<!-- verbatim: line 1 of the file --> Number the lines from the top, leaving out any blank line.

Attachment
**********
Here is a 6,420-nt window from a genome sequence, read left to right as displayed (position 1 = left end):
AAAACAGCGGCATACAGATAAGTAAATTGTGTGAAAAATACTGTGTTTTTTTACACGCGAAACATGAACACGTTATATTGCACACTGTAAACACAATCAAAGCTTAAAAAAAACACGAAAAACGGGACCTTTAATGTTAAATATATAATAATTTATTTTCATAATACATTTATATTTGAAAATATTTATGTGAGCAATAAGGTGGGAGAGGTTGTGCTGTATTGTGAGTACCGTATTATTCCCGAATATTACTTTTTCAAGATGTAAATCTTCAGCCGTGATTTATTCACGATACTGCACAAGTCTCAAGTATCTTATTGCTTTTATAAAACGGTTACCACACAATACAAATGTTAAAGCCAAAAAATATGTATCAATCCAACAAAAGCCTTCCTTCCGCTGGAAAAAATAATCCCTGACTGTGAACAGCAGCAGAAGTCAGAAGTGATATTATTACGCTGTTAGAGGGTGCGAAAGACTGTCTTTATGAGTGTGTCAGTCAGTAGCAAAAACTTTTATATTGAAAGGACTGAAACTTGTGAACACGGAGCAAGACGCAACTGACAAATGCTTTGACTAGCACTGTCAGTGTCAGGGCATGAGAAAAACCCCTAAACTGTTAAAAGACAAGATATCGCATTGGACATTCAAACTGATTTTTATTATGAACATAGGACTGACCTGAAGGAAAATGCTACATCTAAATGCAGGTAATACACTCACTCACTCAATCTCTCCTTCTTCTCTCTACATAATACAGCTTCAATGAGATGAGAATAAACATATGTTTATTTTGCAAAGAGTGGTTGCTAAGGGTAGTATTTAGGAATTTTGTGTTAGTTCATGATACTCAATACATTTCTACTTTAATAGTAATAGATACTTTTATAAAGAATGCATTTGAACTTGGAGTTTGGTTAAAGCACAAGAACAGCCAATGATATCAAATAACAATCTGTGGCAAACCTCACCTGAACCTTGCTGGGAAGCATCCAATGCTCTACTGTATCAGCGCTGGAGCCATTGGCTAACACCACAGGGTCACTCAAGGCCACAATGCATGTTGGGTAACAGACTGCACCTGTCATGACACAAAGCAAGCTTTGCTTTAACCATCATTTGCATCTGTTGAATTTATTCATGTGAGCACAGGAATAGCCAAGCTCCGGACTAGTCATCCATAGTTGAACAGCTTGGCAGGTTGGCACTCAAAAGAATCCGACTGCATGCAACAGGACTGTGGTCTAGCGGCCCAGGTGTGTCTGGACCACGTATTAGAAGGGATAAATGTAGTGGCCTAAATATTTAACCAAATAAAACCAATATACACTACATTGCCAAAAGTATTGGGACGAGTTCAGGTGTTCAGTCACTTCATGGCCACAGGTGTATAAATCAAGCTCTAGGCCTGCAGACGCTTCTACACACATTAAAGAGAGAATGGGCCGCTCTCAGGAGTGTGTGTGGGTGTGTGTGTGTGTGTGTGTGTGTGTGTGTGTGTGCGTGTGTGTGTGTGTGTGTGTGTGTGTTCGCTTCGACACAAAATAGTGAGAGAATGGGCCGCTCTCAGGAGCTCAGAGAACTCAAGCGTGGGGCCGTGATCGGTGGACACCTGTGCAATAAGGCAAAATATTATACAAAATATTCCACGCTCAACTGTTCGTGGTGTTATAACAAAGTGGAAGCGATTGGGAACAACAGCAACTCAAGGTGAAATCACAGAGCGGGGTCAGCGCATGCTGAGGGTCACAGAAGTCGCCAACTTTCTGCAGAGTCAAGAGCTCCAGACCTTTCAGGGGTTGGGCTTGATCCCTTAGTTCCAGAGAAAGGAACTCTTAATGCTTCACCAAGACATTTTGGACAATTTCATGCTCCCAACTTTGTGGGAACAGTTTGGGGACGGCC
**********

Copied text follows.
Here is a 6,420-nt window from a genome sequence, read left to right as displayed (position 1 = left end):